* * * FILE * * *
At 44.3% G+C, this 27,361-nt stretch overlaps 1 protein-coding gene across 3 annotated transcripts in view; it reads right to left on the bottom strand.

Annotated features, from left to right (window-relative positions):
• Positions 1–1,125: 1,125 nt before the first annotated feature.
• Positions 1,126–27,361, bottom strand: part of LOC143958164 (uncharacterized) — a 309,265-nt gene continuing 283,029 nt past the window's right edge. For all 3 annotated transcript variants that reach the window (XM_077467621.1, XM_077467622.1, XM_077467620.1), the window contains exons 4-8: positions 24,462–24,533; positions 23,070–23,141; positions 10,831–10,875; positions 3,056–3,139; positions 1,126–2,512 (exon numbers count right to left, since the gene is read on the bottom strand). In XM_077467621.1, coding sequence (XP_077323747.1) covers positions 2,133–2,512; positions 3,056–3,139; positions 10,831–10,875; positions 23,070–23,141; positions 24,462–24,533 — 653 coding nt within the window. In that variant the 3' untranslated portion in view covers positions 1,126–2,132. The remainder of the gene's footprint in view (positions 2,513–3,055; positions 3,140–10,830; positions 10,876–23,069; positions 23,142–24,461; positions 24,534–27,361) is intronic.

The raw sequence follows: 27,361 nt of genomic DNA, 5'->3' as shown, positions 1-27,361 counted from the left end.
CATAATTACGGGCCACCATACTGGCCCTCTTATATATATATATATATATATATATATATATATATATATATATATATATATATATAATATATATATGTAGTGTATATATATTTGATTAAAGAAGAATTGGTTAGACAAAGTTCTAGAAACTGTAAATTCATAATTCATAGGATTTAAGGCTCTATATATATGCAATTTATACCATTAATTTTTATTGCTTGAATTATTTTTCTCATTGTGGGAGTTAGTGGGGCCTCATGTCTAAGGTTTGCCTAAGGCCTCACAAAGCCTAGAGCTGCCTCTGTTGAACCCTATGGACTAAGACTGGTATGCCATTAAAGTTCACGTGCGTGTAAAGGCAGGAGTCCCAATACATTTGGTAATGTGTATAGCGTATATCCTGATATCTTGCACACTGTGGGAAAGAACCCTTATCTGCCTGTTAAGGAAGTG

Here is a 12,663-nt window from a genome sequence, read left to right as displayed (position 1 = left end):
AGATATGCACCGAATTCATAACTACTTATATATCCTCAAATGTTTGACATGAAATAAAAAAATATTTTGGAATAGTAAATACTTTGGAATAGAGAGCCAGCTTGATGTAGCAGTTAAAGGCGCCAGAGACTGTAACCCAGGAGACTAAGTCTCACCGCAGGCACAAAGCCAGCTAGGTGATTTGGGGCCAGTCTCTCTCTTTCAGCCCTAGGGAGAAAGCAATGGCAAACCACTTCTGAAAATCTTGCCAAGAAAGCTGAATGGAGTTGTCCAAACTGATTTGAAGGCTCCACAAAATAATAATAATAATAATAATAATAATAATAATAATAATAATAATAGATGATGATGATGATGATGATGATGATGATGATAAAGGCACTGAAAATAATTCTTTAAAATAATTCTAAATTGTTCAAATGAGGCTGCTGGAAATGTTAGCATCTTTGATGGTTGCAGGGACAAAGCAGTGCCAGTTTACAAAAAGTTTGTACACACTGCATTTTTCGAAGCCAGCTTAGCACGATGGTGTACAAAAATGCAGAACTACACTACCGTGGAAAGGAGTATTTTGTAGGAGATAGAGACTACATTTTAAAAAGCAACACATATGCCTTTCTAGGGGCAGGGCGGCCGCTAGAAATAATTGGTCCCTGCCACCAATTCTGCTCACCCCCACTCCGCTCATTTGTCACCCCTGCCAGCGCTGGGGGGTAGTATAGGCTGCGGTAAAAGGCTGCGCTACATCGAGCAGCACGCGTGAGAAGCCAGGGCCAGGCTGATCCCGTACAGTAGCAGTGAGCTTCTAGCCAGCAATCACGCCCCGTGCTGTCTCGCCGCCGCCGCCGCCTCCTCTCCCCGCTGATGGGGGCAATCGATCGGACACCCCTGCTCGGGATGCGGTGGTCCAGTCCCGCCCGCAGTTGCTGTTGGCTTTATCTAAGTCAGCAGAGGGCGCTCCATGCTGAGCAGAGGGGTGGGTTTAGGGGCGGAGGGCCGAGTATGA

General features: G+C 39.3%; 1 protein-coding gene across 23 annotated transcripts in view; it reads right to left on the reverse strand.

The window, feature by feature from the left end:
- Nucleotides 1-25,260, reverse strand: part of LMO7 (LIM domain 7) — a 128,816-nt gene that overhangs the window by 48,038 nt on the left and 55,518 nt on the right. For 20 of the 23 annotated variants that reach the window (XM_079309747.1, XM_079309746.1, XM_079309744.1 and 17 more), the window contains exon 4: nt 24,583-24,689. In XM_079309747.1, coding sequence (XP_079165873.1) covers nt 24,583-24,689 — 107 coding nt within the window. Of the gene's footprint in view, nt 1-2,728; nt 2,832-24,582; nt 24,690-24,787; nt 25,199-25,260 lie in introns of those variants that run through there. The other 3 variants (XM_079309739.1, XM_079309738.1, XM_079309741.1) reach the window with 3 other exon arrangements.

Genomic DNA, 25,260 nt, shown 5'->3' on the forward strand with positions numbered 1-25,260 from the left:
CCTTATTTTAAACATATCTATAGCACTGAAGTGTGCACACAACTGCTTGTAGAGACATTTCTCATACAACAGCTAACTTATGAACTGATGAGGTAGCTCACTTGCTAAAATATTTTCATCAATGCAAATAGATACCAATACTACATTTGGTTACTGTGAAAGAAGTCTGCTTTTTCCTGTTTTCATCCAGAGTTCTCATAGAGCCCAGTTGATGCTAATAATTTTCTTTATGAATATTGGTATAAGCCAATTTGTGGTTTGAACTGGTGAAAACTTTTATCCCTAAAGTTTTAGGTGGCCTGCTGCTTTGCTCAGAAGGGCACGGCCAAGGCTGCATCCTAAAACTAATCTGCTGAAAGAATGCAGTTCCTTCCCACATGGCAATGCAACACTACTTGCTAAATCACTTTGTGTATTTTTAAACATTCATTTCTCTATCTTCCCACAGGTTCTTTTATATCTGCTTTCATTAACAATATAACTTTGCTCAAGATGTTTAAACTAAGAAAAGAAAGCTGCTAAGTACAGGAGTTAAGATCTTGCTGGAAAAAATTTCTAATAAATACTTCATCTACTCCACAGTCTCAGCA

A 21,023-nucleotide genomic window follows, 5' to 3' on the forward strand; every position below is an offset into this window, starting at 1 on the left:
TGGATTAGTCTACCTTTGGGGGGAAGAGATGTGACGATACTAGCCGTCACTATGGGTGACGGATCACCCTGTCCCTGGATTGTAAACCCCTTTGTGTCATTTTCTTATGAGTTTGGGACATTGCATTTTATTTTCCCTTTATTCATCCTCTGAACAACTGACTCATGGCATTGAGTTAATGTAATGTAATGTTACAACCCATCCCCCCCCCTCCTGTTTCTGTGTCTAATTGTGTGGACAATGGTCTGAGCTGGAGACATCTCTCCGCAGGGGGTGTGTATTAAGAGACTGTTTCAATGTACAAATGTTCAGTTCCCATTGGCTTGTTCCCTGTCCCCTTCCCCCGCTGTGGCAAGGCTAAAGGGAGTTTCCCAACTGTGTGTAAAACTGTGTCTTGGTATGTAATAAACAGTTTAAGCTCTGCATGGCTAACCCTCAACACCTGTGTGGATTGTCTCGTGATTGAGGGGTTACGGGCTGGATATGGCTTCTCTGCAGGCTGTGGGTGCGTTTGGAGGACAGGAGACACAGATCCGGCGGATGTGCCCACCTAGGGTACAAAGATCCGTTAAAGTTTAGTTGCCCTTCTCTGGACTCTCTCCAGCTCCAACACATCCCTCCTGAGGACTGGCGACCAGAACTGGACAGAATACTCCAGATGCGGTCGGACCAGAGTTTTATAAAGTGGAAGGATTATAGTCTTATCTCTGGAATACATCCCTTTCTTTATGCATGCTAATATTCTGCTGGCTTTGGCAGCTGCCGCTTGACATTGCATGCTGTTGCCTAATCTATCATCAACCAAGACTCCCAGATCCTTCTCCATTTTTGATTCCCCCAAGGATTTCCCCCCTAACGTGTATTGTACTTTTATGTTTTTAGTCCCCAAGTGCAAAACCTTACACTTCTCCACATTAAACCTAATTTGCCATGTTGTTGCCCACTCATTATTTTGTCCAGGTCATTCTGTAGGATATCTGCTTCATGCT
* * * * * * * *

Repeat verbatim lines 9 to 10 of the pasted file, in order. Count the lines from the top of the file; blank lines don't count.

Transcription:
General features: G+C 39.3%; 1 protein-coding gene across 23 annotated transcripts in view; it reads right to left on the reverse strand.

The window, feature by feature from the left end: